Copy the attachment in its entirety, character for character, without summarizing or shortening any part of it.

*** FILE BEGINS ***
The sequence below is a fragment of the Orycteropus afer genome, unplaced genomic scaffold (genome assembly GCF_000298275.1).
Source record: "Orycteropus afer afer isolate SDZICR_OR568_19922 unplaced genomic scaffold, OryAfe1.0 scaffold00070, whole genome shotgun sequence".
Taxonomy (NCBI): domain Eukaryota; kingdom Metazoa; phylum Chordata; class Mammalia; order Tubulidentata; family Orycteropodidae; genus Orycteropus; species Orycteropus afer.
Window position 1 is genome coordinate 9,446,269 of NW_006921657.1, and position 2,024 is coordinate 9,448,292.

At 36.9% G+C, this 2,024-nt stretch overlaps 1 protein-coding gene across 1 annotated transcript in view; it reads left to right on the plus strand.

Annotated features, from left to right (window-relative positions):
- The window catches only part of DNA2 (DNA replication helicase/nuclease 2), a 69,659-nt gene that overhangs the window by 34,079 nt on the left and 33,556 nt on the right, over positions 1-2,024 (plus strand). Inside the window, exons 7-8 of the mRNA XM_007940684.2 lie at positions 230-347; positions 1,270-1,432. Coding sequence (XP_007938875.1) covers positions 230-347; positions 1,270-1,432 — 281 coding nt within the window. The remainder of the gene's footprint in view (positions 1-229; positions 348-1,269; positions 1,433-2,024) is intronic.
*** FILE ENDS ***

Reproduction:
The sequence below is a fragment of the Orycteropus afer genome, unplaced genomic scaffold (genome assembly GCF_000298275.1).
Source record: "Orycteropus afer afer isolate SDZICR_OR568_19922 unplaced genomic scaffold, OryAfe1.0 scaffold00070, whole genome shotgun sequence".
Taxonomy (NCBI): domain Eukaryota; kingdom Metazoa; phylum Chordata; class Mammalia; order Tubulidentata; family Orycteropodidae; genus Orycteropus; species Orycteropus afer.
Window position 1 is genome coordinate 9,446,269 of NW_006921657.1, and position 2,024 is coordinate 9,448,292.

At 36.9% G+C, this 2,024-nt stretch overlaps 1 protein-coding gene across 1 annotated transcript in view; it reads left to right on the plus strand.

Annotated features, from left to right (window-relative positions):
- The window catches only part of DNA2 (DNA replication helicase/nuclease 2), a 69,659-nt gene that overhangs the window by 34,079 nt on the left and 33,556 nt on the right, over positions 1-2,024 (plus strand). Inside the window, exons 7-8 of the mRNA XM_007940684.2 lie at positions 230-347; positions 1,270-1,432. Coding sequence (XP_007938875.1) covers positions 230-347; positions 1,270-1,432 — 281 coding nt within the window. The remainder of the gene's footprint in view (positions 1-229; positions 348-1,269; positions 1,433-2,024) is intronic.